Described as the strongest hurricane to hit the United States since Hurricane Charley in 2004, Hurricane Harvey has wreaked havoc in Texas, U.S., leaving at least eight people dead and thousands stranded.
But in the midst of all the chaos, the United States government in conjunction with well-wishers is working round the clock to ensure no more lives are lost. Reports indicate that the Houston police have rescued more than 1,000 people since last week Monday morning.
This brings the total number of people rescued since the rainstorm started last week Saturday to over 3,000, according to Houston City Mayor Sylvester Turner. Given the enormous magnitude of Hurricane Harvey, it’s quite commendable how the American government has handled the situation.
Lessons to Draw
Although eight people have regrettably lost their lives in the storm, perhaps there are a few positive lessons that other countries, especially African nations, should learn from the whole debacle.
Given that similar tragedies of smaller magnitudes end up causing total devastation and massive deaths in Africa, maybe the first lesson that African leaders should draw from their American counterparts is how to mitigate the effects.
As late as last week, the world witnessed one of the deadliest natural tragedies in modern history when a mudslide buried hundreds of homes in the capital city of Sierra Leone, Freetown, leaving more than 1,000 people dead.
According to local reports, late response and lack of proper rescue machinery contributed immensely to the huge death toll. One can’t help to imagine how another country like the U.S. could have handled the situation.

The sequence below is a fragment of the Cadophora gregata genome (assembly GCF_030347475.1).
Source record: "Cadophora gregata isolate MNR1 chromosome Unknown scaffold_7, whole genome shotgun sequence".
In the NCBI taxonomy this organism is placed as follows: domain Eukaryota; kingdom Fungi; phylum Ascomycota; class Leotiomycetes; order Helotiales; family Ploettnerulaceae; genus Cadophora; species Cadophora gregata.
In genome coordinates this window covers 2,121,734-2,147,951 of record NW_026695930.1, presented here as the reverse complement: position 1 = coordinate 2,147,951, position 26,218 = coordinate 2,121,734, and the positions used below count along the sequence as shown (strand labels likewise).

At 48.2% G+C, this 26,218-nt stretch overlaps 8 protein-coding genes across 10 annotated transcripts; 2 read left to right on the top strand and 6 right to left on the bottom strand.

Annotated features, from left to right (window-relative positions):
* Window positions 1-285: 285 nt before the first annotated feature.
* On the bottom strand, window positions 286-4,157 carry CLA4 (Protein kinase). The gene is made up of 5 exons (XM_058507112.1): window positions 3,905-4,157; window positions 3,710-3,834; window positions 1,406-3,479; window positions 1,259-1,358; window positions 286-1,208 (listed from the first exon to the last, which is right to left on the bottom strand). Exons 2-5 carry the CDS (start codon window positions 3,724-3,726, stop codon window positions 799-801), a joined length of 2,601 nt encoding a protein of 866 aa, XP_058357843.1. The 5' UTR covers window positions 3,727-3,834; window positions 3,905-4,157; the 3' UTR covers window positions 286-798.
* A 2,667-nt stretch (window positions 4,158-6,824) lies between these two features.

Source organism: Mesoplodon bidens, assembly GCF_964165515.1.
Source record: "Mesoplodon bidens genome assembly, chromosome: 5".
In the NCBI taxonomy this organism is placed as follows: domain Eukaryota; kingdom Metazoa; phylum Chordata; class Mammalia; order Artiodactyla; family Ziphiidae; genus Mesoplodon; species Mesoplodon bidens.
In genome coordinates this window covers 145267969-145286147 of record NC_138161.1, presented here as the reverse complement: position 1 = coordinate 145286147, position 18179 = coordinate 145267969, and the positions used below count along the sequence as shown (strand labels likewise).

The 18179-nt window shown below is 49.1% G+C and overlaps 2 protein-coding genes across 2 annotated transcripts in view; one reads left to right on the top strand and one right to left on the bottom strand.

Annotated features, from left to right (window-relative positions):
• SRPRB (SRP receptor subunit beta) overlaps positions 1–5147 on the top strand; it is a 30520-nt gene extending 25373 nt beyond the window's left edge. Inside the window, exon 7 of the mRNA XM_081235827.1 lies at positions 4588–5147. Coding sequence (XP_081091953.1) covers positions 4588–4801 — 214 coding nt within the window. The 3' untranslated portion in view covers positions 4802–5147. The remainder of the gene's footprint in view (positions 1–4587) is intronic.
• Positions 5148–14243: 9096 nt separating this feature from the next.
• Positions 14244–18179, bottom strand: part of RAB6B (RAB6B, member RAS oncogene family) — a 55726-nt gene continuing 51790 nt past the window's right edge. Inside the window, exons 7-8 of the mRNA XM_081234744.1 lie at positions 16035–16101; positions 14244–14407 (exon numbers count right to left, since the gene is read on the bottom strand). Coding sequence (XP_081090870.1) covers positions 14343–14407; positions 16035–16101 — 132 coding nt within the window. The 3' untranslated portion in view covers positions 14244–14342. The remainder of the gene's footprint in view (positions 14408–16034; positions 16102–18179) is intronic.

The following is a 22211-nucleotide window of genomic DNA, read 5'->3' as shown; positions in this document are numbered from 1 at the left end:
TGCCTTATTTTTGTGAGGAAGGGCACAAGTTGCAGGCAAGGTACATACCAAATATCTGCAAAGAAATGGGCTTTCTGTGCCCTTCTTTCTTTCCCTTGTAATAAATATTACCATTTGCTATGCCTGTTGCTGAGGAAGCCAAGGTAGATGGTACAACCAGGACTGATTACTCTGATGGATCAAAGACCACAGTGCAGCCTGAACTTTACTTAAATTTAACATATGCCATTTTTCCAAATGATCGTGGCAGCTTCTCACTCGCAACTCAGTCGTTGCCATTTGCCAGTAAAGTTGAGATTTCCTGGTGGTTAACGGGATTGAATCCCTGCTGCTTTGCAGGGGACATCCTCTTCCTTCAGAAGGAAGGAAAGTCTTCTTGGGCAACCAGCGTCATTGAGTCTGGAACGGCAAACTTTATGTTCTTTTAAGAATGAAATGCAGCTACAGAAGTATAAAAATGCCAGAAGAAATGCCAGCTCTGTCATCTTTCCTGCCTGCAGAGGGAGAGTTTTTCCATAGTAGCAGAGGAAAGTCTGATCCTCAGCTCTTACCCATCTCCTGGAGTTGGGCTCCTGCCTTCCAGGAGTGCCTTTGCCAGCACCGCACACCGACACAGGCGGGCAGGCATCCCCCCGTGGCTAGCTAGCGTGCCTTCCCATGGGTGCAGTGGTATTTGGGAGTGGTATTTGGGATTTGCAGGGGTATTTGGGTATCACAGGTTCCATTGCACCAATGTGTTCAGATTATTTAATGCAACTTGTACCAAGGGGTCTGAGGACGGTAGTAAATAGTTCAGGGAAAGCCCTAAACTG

Then there is the question of general disaster preparedness. Comparing the way the two disasters in Sierra Leone and the U.S. were handled, the difference in level of preparedness is like day and night. African governments always seem to be caught flatfooted.
On Friday night, as the hurricane was touching down in Corpus Christi, Texas, the President of United States Donald Trump was signing a federal disaster declaration to support the local response team in Texas, which he said in a Tweet “unleashes the full force of government help”.
The Federal Emergency Management Agency, on the other hand, quickly mobilized its machinery and placed its teams in different parts of the affected region to assist in response.
“I think post-Katrina, from a preparation standpoint, one of the lessons was prepare, prepare, prepare – and when you are done preparing, prepare a little more,” Paul M. Rosen, former chief of staff at the Department of Homeland Security under President Barack Obama, told the Washington Post.
His comments sound like a perfect piece of advice for African leaders, who more often than not seem to be caught off-guard by simple natural calamities like floods and landslides.
The other most important lesson that Africans in general must learn is the importance of ensuring that resources are used for what they’ve been allocated for. In Africa, many are the times when resources set aside for emergency response end up in the pockets of a few greedy individuals.
This can easily be dealt with by putting in place mechanisms that will ensure every coin set aside for disaster management is fully accounted for and making corruption a costly crime.
By adopting these simple tactics, the continent will have made a major step towards winning the war on deadly calamities.